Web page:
In defense of her privatization program, the then Prime Minister of the UK Margaret Thatcher said that reducing the power of the state and increasing the power of the people. This is in stark contrast to the recent statement by Finance Minister Nirmala Sitharaman that the government was selling public sector banks to keep these businesses afloat. As Prime Minister Narendra Modi has said that the government has no business in business, the reason for privatization should not be limited to economic efficiency. A clear and consistent utterance of the benefits that citizens expect from the program will help to create a broad consensus for it and overcome unreasonable obstacles.
Tango takes two. Privatization alone is not enough to democratize its interests. Healthy competition is needed in our privatization process and beyond to reduce conflicts in bringing these to the masses in large quantities.
NK Singh, chairman of the 15th Finance Commission, recently said that privatization should not distort the principles of competition. A coordinated approach by the Union Finance Ministry, the Competition Commission of India (CCI) and sector regulators is needed to address the concerns of the few companies that acquire the most distressed assets. The sooner we put Singh’s wise advice into practice the better.
The role of the CCI did not start after the government decided to privatize its own companies, but very quickly. The CCI should take notice whenever the government decides to protect certain sectors from market competition, whether it is an excuse, whether it is the distribution of public goods, strategic interest, national security, lack of private sector expertise or anything else. To ensure proper competition, we need a transparent and impassioned assessment of government arguments, including the consideration of alternative market-based mechanisms for the distribution of government goods and the measures needed to remove barriers to the creation of local capabilities. The government should not just protect its inefficiencies in the garment of public interest. Under its enabled law, the CCI can make such moves as sumo moto.
Furthermore, while arguments in favor of public ownership and protecting certain sectors from market competition make sense at certain times, these cannot be done for permanence. Public sector exemptions from the 2002 Competition Act should not be permanent. The government should clarify the period for which this is required. Along with the CCI, the Comptroller and Auditor General (CAG) and the vigilant civil society, it is important to see that government agencies are under competitive pressure before things turn chaotic.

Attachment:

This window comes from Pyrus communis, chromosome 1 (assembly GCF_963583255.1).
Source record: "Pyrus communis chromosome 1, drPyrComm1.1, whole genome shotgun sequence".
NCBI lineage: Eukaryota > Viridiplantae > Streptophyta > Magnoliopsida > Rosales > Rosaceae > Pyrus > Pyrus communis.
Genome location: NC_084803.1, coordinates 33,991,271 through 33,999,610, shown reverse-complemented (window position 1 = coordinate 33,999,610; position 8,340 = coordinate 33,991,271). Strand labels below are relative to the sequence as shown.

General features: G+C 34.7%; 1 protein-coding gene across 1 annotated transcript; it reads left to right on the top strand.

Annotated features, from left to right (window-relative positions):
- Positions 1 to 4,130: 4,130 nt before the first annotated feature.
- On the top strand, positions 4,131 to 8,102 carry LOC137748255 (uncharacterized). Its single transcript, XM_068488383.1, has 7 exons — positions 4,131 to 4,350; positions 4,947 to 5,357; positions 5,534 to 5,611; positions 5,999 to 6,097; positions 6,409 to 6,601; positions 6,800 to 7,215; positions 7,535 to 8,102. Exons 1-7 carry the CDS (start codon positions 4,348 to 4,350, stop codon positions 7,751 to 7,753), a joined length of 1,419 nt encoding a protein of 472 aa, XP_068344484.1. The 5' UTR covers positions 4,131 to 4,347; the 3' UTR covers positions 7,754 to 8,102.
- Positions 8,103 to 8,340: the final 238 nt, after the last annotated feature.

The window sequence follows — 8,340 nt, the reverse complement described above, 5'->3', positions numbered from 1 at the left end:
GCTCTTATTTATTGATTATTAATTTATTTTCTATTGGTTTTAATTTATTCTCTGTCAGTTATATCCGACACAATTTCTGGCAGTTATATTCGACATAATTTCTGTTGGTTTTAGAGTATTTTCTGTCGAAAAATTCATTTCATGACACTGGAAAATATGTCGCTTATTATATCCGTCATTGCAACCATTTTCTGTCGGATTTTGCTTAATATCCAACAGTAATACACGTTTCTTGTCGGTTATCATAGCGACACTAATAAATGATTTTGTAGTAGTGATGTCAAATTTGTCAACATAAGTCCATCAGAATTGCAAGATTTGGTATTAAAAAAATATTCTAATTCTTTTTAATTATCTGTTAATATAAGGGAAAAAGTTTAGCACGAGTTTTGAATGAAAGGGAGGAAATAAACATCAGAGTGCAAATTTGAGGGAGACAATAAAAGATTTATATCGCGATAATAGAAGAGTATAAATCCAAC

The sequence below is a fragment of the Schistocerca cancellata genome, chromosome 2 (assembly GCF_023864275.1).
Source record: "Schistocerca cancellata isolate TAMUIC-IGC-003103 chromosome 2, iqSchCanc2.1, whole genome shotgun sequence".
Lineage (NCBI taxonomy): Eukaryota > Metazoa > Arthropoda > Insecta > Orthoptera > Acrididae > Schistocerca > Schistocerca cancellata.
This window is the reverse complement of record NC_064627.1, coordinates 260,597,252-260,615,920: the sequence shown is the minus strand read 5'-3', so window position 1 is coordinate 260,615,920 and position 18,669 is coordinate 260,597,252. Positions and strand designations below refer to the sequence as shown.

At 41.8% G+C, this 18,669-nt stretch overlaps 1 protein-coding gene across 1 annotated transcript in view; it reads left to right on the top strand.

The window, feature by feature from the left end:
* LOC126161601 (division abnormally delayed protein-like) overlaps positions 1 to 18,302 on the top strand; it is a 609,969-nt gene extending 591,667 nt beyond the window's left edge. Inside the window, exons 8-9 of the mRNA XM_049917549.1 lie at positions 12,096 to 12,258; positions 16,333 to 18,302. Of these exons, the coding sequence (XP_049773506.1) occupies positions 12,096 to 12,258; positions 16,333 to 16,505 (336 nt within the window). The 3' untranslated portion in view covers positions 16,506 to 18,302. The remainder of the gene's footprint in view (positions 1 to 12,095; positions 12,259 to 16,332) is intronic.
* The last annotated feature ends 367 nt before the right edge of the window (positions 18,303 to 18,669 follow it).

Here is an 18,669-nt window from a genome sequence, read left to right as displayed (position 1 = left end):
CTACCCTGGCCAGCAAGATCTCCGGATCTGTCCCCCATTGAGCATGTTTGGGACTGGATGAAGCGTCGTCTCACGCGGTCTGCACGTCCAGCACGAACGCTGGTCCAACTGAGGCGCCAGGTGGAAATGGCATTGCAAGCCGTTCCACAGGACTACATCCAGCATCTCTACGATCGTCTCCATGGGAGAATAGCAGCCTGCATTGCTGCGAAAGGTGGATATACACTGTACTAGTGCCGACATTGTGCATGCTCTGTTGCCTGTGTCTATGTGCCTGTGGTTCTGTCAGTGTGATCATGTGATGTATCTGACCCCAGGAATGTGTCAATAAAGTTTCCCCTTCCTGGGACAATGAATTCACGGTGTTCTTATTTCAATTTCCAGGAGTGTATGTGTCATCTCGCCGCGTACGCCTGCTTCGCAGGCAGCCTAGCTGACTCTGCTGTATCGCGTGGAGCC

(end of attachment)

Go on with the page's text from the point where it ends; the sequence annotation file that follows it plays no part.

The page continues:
In sectors where local private sector capacity is limited, think-tanks such as the CCI, relevant government departments and the Nitish Aayog should work on reforms to attract global expertise, technology and capital.
The CCI also needs to look at the privatization process from a competitive lens. This should not result unfairly in giving large companies abusive market dominance. Admission barriers, eligibility criteria and entry restrictions, all of which can unnecessarily limit the number of bidders, should be reviewed. In Oman, for example, the privatization authority selects bidders through policies that take into account the principles of transparency, publicity, equal opportunity, non-discrimination and free competition.
The large flawless process of privatization does not automatically ensure that companies are subject to competitive pressure or operate effectively. There have been instances where privatization efforts have gone awry, both in emerging and developing economies, especially in the utility sectors. The UK, Argentina and Mozambique are lagging behind in privatizing water and railway services. Some of the negative effects of sub-optimal privatization are unreasonable price increases, exclusion of vulnerable consumers and increased inequalities. At the same time, Gabon and Brazil had a very rewarding experience.
While not a one-size-fits-all formula, it has been found that strong regulatory and competitive regimes are needed to ensure that the benefits of privatization flow into some but not all.
In a recent paper (bit.ly/3cxu2HN) that summarizes the lessons from privatization in developing countries, Estrin and Pelletier suggest some requirements for success. The ability to limit barriers to the entry of new domestic firms, avoid bureaucratic interference and limit competition by enhancing cozy relationships, open competition to foreign investment, effective competitive governance and arm-length relationship between government and privatized firms under a strong and independent regulator.
In a variety of policies, from its goods and services tax to its new agricultural sector laws, the government has been pursuing pro-competitive principles for success. The same logic should be extended to its new privatization program. In general, the center should inform the public of the two benefits of competition and privatization and how the two are interrelated. It should be explained that these are market-friendly rather than just business-friendly versions, as we need them in the pandemic-affected world. The country must adopt a comprehensive national competitive approach in this effort to promote economic democracy.
Amol Kulkarni of CUTS contributed to this article.
Pradeep S. Mehta CUTS International Secretary General